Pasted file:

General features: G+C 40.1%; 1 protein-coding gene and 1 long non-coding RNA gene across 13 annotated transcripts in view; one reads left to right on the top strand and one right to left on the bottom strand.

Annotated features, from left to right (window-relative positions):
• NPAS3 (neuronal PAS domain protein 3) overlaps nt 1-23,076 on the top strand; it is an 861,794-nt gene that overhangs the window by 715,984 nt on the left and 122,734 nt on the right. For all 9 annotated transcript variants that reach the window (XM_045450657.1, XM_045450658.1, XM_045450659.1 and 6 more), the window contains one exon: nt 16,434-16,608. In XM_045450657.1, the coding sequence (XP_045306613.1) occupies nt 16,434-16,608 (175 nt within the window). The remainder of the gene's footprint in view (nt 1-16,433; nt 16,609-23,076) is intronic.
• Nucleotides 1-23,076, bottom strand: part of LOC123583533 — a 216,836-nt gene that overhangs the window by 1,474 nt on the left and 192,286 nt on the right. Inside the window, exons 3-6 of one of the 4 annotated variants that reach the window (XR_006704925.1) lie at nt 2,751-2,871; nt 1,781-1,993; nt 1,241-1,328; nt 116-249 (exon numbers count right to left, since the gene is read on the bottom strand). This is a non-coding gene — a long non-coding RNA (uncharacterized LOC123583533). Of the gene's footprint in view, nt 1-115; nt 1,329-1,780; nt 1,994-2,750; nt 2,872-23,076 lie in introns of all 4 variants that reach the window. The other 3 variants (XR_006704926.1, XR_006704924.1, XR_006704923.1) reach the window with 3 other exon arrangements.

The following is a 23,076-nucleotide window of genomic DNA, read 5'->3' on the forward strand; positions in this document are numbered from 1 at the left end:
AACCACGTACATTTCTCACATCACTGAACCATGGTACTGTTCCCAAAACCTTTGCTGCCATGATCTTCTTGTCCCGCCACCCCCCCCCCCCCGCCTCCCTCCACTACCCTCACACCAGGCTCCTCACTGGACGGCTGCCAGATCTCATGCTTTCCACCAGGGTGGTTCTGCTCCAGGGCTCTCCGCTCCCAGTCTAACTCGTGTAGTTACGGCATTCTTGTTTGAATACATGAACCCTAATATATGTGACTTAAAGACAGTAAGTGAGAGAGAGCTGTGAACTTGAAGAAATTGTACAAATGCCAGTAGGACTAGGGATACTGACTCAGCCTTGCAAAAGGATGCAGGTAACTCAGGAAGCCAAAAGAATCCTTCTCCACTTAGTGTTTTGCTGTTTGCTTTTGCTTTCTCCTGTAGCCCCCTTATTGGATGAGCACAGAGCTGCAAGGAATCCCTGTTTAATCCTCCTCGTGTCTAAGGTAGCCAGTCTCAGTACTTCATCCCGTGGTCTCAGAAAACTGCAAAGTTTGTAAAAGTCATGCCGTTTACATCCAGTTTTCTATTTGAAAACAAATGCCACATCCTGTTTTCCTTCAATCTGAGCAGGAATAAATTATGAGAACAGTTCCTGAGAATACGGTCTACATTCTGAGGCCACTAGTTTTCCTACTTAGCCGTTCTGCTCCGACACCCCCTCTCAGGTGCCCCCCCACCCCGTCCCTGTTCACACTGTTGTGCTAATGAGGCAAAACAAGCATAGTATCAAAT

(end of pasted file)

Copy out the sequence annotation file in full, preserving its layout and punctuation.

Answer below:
General features: G+C 40.1%; 1 protein-coding gene and 1 long non-coding RNA gene across 13 annotated transcripts in view; one reads left to right on the top strand and one right to left on the bottom strand.

Annotated features, from left to right (window-relative positions):
• NPAS3 (neuronal PAS domain protein 3) overlaps nt 1-23,076 on the top strand; it is an 861,794-nt gene that overhangs the window by 715,984 nt on the left and 122,734 nt on the right. For all 9 annotated transcript variants that reach the window (XM_045450657.1, XM_045450658.1, XM_045450659.1 and 6 more), the window contains one exon: nt 16,434-16,608. In XM_045450657.1, the coding sequence (XP_045306613.1) occupies nt 16,434-16,608 (175 nt within the window). The remainder of the gene's footprint in view (nt 1-16,433; nt 16,609-23,076) is intronic.
• Nucleotides 1-23,076, bottom strand: part of LOC123583533 — a 216,836-nt gene that overhangs the window by 1,474 nt on the left and 192,286 nt on the right. Inside the window, exons 3-6 of one of the 4 annotated variants that reach the window (XR_006704925.1) lie at nt 2,751-2,871; nt 1,781-1,993; nt 1,241-1,328; nt 116-249 (exon numbers count right to left, since the gene is read on the bottom strand). This is a non-coding gene — a long non-coding RNA (uncharacterized LOC123583533). Of the gene's footprint in view, nt 1-115; nt 1,329-1,780; nt 1,994-2,750; nt 2,872-23,076 lie in introns of all 4 variants that reach the window. The other 3 variants (XR_006704926.1, XR_006704924.1, XR_006704923.1) reach the window with 3 other exon arrangements.

The following is a 23,076-nucleotide window of genomic DNA, read 5'->3' on the forward strand; positions in this document are numbered from 1 at the left end:
AACCACGTACATTTCTCACATCACTGAACCATGGTACTGTTCCCAAAACCTTTGCTGCCATGATCTTCTTGTCCCGCCACCCCCCCCCCCCCGCCTCCCTCCACTACCCTCACACCAGGCTCCTCACTGGACGGCTGCCAGATCTCATGCTTTCCACCAGGGTGGTTCTGCTCCAGGGCTCTCCGCTCCCAGTCTAACTCGTGTAGTTACGGCATTCTTGTTTGAATACATGAACCCTAATATATGTGACTTAAAGACAGTAAGTGAGAGAGAGCTGTGAACTTGAAGAAATTGTACAAATGCCAGTAGGACTAGGGATACTGACTCAGCCTTGCAAAAGGATGCAGGTAACTCAGGAAGCCAAAAGAATCCTTCTCCACTTAGTGTTTTGCTGTTTGCTTTTGCTTTCTCCTGTAGCCCCCTTATTGGATGAGCACAGAGCTGCAAGGAATCCCTGTTTAATCCTCCTCGTGTCTAAGGTAGCCAGTCTCAGTACTTCATCCCGTGGTCTCAGAAAACTGCAAAGTTTGTAAAAGTCATGCCGTTTACATCCAGTTTTCTATTTGAAAACAAATGCCACATCCTGTTTTCCTTCAATCTGAGCAGGAATAAATTATGAGAACAGTTCCTGAGAATACGGTCTACATTCTGAGGCCACTAGTTTTCCTACTTAGCCGTTCTGCTCCGACACCCCCTCTCAGGTGCCCCCCCACCCCGTCCCTGTTCACACTGTTGTGCTAATGAGGCAAAACAAGCATAGTATCAAAT